Actually, though, I caught Paprika, the Japanese anime movie, on Wednesday night. It was pretty dreadful. I can’t recommend it.
The film starts out fairly promisingly, sketching out a plot about a device, the DC Mini, that allows a psychologist to enter a patient’s dreams for treatment purposes. The therapist leading research into the DC Mini is, prematurely, using the DC Mini to treat some patients. She conducts this therapy through her alter ego, Paprika. Unfortunately, one of the DC Mini prototypes goes missing, and—with disastrous consequences—it starts being used against members of the DC Mini’s development team.
From there, all sorts of stuff happens. Unfortunately, only a little bit of it makes any real, er, sense. I can tell you that the film attempts to merge dream worlds and reality, whatever that is, in complicated ways. There’s also a sort of anti-business theme. Without a copy of the script, or a detailed synopsis (the press kit‘s “long” synopsis extends for 17 full paragraphs), though, you’ll be hard-pressed to say at any point just exactly what’s going on. When the film was over, I had a general idea about what had taken place, and there were various satisfying “resolutions” to the plot lines, but I was unable to say how Point A led to Point B and so forth. I mostly felt like I’d just sat through a whirlwind of color and baffling symbolism.
The film is colorful, to be sure. The animation is far better than nearly anything produced in Hollywood, and I certainly appreciated the attempt to make a film that would appeal to adult fans of animation. In the end, though, I have two real demands for any film: (a) I should be able to understand what happens and (b) the story ought to make some resonant, meaningful commentary, however modest, about life. Paprika failed me, in substantial ways, on both grounds.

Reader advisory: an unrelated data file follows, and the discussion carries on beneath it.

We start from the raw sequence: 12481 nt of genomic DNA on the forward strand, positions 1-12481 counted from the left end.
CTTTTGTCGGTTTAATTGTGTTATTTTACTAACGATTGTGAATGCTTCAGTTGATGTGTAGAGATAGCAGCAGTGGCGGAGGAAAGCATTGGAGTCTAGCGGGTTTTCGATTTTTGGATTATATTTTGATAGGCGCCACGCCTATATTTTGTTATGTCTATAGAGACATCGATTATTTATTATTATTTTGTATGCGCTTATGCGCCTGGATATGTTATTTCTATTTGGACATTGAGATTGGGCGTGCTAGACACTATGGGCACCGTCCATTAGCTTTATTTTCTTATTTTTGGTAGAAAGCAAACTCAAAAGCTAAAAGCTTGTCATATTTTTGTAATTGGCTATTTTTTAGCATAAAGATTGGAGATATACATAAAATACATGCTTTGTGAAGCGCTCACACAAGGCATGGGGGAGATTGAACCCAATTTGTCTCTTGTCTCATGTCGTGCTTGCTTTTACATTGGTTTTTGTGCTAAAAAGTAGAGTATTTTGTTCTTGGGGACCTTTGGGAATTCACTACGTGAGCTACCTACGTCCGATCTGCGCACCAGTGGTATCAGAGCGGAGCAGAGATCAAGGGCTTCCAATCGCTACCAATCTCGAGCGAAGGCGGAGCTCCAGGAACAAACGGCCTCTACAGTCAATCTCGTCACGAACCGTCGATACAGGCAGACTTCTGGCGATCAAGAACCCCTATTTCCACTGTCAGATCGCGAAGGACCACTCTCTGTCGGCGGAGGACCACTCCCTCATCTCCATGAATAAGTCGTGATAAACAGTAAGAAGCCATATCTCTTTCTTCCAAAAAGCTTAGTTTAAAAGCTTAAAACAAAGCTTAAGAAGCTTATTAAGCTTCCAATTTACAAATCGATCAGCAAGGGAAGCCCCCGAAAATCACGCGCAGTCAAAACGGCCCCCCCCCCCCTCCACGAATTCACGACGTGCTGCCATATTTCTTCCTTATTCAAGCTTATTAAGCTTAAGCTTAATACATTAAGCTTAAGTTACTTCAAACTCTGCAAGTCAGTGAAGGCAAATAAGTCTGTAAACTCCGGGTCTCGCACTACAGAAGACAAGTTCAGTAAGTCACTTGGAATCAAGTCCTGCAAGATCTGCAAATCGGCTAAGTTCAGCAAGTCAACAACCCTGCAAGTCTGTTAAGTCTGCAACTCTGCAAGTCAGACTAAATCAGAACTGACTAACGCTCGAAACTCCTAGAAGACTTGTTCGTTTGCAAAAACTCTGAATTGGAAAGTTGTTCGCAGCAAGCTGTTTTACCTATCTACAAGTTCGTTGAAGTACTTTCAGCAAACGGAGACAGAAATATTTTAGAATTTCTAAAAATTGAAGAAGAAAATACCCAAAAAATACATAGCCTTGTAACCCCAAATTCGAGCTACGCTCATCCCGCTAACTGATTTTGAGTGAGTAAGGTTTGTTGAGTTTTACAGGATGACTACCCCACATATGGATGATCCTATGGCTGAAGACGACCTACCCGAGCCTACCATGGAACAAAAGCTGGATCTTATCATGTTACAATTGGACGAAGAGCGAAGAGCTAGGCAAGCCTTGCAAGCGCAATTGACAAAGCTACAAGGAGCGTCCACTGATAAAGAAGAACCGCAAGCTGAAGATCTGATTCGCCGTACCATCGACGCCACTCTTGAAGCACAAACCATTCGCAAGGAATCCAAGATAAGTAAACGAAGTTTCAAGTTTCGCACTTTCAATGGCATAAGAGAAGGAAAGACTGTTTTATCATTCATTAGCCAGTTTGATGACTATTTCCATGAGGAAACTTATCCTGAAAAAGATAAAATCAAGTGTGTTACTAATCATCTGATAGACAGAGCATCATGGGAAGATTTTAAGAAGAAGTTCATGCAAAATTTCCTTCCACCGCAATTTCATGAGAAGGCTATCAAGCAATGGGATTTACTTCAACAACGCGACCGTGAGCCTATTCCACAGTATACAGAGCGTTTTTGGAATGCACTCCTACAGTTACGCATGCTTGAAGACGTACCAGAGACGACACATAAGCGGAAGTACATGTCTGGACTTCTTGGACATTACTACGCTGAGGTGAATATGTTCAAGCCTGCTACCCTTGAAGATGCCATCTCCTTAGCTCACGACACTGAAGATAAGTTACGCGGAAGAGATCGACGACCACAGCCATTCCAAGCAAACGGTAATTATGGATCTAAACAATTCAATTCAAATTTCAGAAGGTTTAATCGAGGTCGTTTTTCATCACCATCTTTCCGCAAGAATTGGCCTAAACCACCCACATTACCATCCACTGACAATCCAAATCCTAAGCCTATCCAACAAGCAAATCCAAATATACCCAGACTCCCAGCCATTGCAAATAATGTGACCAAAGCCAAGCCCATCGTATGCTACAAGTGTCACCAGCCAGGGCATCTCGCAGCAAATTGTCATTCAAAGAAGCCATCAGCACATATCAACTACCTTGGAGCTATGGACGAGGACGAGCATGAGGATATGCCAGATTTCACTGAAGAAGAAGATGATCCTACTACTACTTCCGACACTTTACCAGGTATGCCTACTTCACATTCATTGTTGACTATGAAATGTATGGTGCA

I also have a particular gripe about the plot. Early in the story, the attentive viewer (and, golly, I was trying!) sees evidence that what seems to be a “bad” guy is gay. Ok, fine. I certainly don’t expect every gay character to be admirable. Later, though, when we have a better idea who the bad guys are, we learn that the really bad guy has sold his, um, assets to more than one unsavory man. If there’s some nonprejudicial message in that, it was lost on me. In Paprika‘s world, gay seems to be code for the morally questionable. Ugh.
Having written all this, let me point out that many film critics have loved Paprika. I think some of that may be due to a subplot that romanticizes/idealizes film-going. But I freely admit that I might be wrong about Paprika. I just don’t think I am.
In my local newspaper, film critic Carrie Rickey wrote that Paprika “might have been imagined by a tag team of novelist Philip K. Dick, cyberpunk scribe William Gibson, and technoscientist Donna Haraway.” That line helped propel me to the theater. While Dick and Gibson might have imagined worlds like Paprika‘s, though, they’d’ve done more with it.
On a four-star scale, I’d give Paprika one-and-a-half or two stars.